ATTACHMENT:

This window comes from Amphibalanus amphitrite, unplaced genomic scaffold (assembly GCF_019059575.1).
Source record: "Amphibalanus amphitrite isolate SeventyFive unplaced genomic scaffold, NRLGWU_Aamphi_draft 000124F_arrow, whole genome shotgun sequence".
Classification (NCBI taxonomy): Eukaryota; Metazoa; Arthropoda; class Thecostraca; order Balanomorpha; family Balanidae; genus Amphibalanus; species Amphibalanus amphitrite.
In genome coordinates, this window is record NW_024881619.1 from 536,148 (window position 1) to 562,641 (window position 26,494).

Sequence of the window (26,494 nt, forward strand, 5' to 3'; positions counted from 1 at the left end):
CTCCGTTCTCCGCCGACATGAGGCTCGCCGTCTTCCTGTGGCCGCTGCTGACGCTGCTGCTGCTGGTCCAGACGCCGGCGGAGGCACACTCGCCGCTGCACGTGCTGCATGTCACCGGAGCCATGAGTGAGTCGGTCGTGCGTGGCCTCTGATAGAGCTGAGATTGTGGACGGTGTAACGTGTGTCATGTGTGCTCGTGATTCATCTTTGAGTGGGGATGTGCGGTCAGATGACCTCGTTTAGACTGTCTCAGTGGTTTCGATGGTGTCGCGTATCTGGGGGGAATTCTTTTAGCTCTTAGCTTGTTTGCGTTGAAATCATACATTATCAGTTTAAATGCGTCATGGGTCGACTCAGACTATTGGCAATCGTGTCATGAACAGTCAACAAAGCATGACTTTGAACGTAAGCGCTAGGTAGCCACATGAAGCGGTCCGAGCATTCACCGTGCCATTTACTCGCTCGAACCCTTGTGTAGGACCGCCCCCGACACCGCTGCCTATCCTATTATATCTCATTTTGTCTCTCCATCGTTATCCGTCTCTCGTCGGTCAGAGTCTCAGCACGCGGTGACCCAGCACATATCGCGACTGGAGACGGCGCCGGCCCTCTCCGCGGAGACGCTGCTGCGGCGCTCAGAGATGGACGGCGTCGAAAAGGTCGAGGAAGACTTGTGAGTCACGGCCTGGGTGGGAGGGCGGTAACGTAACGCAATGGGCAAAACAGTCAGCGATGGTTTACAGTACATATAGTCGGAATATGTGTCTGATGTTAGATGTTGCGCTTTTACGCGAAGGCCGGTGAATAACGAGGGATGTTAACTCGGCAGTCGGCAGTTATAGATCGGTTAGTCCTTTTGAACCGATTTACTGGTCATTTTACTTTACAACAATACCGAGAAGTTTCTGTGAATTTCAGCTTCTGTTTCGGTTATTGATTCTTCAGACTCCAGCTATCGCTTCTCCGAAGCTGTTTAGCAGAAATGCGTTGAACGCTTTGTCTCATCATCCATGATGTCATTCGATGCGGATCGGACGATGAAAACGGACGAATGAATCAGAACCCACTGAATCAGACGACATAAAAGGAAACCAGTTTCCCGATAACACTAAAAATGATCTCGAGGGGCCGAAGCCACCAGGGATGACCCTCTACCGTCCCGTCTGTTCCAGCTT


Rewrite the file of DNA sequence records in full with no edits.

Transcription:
This window comes from Amphibalanus amphitrite, unplaced genomic scaffold (assembly GCF_019059575.1).
Source record: "Amphibalanus amphitrite isolate SeventyFive unplaced genomic scaffold, NRLGWU_Aamphi_draft 000124F_arrow, whole genome shotgun sequence".
Classification (NCBI taxonomy): Eukaryota; Metazoa; Arthropoda; class Thecostraca; order Balanomorpha; family Balanidae; genus Amphibalanus; species Amphibalanus amphitrite.
In genome coordinates, this window is record NW_024881619.1 from 536,148 (window position 1) to 562,641 (window position 26,494).

Sequence of the window (26,494 nt, forward strand, 5' to 3'; positions counted from 1 at the left end):
CTCCGTTCTCCGCCGACATGAGGCTCGCCGTCTTCCTGTGGCCGCTGCTGACGCTGCTGCTGCTGGTCCAGACGCCGGCGGAGGCACACTCGCCGCTGCACGTGCTGCATGTCACCGGAGCCATGAGTGAGTCGGTCGTGCGTGGCCTCTGATAGAGCTGAGATTGTGGACGGTGTAACGTGTGTCATGTGTGCTCGTGATTCATCTTTGAGTGGGGATGTGCGGTCAGATGACCTCGTTTAGACTGTCTCAGTGGTTTCGATGGTGTCGCGTATCTGGGGGGAATTCTTTTAGCTCTTAGCTTGTTTGCGTTGAAATCATACATTATCAGTTTAAATGCGTCATGGGTCGACTCAGACTATTGGCAATCGTGTCATGAACAGTCAACAAAGCATGACTTTGAACGTAAGCGCTAGGTAGCCACATGAAGCGGTCCGAGCATTCACCGTGCCATTTACTCGCTCGAACCCTTGTGTAGGACCGCCCCCGACACCGCTGCCTATCCTATTATATCTCATTTTGTCTCTCCATCGTTATCCGTCTCTCGTCGGTCAGAGTCTCAGCACGCGGTGACCCAGCACATATCGCGACTGGAGACGGCGCCGGCCCTCTCCGCGGAGACGCTGCTGCGGCGCTCAGAGATGGACGGCGTCGAAAAGGTCGAGGAAGACTTGTGAGTCACGGCCTGGGTGGGAGGGCGGTAACGTAACGCAATGGGCAAAACAGTCAGCGATGGTTTACAGTACATATAGTCGGAATATGTGTCTGATGTTAGATGTTGCGCTTTTACGCGAAGGCCGGTGAATAACGAGGGATGTTAACTCGGCAGTCGGCAGTTATAGATCGGTTAGTCCTTTTGAACCGATTTACTGGTCATTTTACTTTACAACAATACCGAGAAGTTTCTGTGAATTTCAGCTTCTGTTTCGGTTATTGATTCTTCAGACTCCAGCTATCGCTTCTCCGAAGCTGTTTAGCAGAAATGCGTTGAACGCTTTGTCTCATCATCCATGATGTCATTCGATGCGGATCGGACGATGAAAACGGACGAATGAATCAGAACCCACTGAATCAGACGACATAAAAGGAAACCAGTTTCCCGATAACACTAAAAATGATCTCGAGGGGCCGAAGCCACCAGGGATGACCCTCTACCGTCCCGTCTGTTCCAGCTT